PRINCE HARRY made an appearance at the Beaufort Polo Club last Sunday to take part in a charity polo match in aid of the Henry van Straubenzee Memorial Fund and the Royal Marsden Cancer Campaign, for which he is a patron.

Despite the Prince scoring an excellent early goal, his team Strahisla could not hold on to the lead and were beaten 7 to 5.5 against the home Beaufort team who lifted the Bernhard Weatherill Charity Polo Cup.

HRH saddled up in front of a crowd in excess of 3,000 for an exciting four-chukka match. He played at breakneck speed from the off.

The other members of the Strahisla team were Saeed Bin Drai, Sebastian Pailloncy and Mark Tomlinson, who also played in the international match on the previous day when England beat New Zealand 10 to 6.5.

It was England’s first match under new coach Carlos Gracida. The legendary Mexican inspired fantastic team play including pinpoint passing and his players showed an almost telepathic reading of the game.

Prince Harry arrived at the last minute to present Luke Tomlinson, captain of the winning team, with the trophy.

"Winning at Beaufort gives us a real boost going into the Cartier International later in the year,” said Tomlinson. “It was a new formation and despite the heavy ground due to the weather it worked really well."

The winning team also included Mark Tomlinson, brother of Luke, Nacho Gonzalez and James Beim.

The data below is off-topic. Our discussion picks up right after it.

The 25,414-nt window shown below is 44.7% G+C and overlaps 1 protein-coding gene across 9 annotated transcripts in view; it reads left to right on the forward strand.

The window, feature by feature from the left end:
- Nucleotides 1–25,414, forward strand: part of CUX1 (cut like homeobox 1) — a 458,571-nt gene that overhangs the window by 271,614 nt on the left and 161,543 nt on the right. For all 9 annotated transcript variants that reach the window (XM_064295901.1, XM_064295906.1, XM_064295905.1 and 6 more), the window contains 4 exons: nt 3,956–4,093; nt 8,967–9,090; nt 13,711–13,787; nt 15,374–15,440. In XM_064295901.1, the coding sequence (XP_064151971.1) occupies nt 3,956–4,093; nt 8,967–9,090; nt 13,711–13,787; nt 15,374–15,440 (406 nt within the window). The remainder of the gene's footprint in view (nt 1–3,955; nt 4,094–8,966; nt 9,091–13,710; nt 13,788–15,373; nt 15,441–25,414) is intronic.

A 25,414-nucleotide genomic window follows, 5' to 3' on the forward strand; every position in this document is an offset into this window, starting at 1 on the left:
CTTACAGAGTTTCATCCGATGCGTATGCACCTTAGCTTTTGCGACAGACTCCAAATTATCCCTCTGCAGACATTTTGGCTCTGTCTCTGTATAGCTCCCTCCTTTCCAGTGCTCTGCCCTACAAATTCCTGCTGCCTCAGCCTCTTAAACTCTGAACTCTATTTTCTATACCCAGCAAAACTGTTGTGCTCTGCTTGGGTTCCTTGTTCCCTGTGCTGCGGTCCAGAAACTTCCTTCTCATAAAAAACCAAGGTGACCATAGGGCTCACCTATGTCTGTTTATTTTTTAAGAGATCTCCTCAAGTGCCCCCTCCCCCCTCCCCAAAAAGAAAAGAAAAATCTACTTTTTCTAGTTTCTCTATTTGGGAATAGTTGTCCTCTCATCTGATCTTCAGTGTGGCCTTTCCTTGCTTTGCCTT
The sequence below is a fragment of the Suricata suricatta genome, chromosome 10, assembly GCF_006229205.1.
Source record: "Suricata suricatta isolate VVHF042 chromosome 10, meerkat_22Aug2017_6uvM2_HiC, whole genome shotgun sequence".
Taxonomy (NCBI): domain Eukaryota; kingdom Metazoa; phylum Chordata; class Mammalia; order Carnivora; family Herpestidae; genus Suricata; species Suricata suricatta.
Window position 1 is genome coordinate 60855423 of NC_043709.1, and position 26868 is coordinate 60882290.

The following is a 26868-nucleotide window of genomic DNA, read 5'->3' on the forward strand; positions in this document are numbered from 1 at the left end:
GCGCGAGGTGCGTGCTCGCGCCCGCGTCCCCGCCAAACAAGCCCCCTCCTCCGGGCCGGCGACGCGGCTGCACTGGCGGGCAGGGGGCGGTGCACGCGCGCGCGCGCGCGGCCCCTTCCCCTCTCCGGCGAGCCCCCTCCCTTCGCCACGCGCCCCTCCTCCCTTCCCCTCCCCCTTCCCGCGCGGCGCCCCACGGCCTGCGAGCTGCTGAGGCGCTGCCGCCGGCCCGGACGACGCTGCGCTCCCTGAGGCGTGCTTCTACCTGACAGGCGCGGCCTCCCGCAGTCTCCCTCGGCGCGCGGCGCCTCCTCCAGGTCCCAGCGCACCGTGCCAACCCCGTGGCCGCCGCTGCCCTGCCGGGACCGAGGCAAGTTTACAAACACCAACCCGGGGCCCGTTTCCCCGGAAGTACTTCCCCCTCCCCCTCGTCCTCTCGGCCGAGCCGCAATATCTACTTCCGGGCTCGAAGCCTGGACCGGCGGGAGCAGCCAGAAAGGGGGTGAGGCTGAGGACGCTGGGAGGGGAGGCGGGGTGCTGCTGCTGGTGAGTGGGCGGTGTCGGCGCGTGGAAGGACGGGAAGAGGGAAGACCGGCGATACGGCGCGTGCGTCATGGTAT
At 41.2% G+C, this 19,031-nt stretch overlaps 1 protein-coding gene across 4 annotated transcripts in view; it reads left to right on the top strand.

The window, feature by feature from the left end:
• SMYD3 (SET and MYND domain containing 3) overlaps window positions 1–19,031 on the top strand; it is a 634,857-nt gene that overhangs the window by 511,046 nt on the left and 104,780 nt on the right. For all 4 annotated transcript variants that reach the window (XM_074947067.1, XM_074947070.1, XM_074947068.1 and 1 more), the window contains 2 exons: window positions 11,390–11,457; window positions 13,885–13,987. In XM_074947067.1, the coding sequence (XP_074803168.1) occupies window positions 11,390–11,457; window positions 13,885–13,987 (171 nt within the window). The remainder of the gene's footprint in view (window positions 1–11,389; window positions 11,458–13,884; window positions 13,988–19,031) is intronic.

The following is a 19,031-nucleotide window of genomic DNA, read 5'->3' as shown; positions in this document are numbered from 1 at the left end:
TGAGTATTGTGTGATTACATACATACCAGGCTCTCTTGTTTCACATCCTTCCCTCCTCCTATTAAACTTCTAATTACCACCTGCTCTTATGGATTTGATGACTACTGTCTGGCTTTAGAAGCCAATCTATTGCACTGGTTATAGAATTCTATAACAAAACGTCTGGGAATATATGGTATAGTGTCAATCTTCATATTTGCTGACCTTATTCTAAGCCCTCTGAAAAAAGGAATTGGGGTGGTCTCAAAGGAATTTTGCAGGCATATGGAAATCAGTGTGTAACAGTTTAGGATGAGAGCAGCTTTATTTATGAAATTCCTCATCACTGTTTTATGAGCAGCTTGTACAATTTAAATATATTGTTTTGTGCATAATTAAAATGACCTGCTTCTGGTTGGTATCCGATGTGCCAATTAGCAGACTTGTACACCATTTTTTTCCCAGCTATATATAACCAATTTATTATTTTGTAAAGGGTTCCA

In the second match, England Ladies demolished Young England with a punishing display of tenacious polo, winning 7.5 to 4.

The charity polo match attracted a host of celebrities such as Girls Aloud’s Sara Harding, X Factor runner-up Diana Vickers, fashion designer Henry Holland and Anna Abramovich, daughter of the Russian oligarch.

Prince Harry’s cousin Zara Phillips and her fiancée Mike Tindall were also there ahead of their nuptials next month.

PAUL TAPNER was forced to retire Stormhill Michael from the four-star Luhmuhlen Horse Trials last weekend due to an injury in the cross country.

The Australian event rider, who is based in Highworth, was given a scare when his horse attempted to bank the elevated water tray and all but lay down on top of the obstacle.

Stormhill Michael valiantly scrambled up and completed the round flawlessly, although the slip-up did cost 7.6 time penalties.

Despite Paul’s head girl Zoe Wilkinson working to improve the condition of Stormhill Michael overnight, Paul had to withdraw the horse from the final stage of the event.

Before the team left Luhmuhlen, Paul said that Stormhill Michael had a ‘severe but not long term injury’.

The event was eventually won by Andreas Dibowski, a German native who was born just an hour away from Luhmuhlen in Hamburg.